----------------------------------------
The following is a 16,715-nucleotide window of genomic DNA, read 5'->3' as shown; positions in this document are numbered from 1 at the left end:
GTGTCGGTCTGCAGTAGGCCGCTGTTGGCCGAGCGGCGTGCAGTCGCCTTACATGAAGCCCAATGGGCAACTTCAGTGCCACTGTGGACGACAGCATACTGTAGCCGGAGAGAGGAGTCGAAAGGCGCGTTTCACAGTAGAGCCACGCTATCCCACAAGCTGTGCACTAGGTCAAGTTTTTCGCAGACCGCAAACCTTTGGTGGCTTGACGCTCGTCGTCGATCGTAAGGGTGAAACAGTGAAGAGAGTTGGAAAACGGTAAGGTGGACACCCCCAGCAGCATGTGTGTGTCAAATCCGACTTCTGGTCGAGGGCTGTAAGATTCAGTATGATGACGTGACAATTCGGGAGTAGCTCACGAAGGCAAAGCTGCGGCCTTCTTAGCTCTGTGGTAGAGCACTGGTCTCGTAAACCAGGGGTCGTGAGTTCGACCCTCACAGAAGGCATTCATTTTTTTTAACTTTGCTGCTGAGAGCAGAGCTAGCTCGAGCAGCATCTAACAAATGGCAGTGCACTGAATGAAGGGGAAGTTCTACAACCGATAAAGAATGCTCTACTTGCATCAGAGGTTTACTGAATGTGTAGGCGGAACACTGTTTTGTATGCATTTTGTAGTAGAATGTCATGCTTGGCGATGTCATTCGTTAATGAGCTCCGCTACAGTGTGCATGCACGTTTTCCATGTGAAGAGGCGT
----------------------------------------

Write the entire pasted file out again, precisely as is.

The following is a 16,715-nucleotide window of genomic DNA, read 5'->3' as shown; positions in this document are numbered from 1 at the left end:
GTGTCGGTCTGCAGTAGGCCGCTGTTGGCCGAGCGGCGTGCAGTCGCCTTACATGAAGCCCAATGGGCAACTTCAGTGCCACTGTGGACGACAGCATACTGTAGCCGGAGAGAGGAGTCGAAAGGCGCGTTTCACAGTAGAGCCACGCTATCCCACAAGCTGTGCACTAGGTCAAGTTTTTCGCAGACCGCAAACCTTTGGTGGCTTGACGCTCGTCGTCGATCGTAAGGGTGAAACAGTGAAGAGAGTTGGAAAACGGTAAGGTGGACACCCCCAGCAGCATGTGTGTGTCAAATCCGACTTCTGGTCGAGGGCTGTAAGATTCAGTATGATGACGTGACAATTCGGGAGTAGCTCACGAAGGCAAAGCTGCGGCCTTCTTAGCTCTGTGGTAGAGCACTGGTCTCGTAAACCAGGGGTCGTGAGTTCGACCCTCACAGAAGGCATTCATTTTTTTTAACTTTGCTGCTGAGAGCAGAGCTAGCTCGAGCAGCATCTAACAAATGGCAGTGCACTGAATGAAGGGGAAGTTCTACAACCGATAAAGAATGCTCTACTTGCATCAGAGGTTTACTGAATGTGTAGGCGGAACACTGTTTTGTATGCATTTTGTAGTAGAATGTCATGCTTGGCGATGTCATTCGTTAATGAGCTCCGCTACAGTGTGCATGCACGTTTTCCATGTGAAGAGGCGT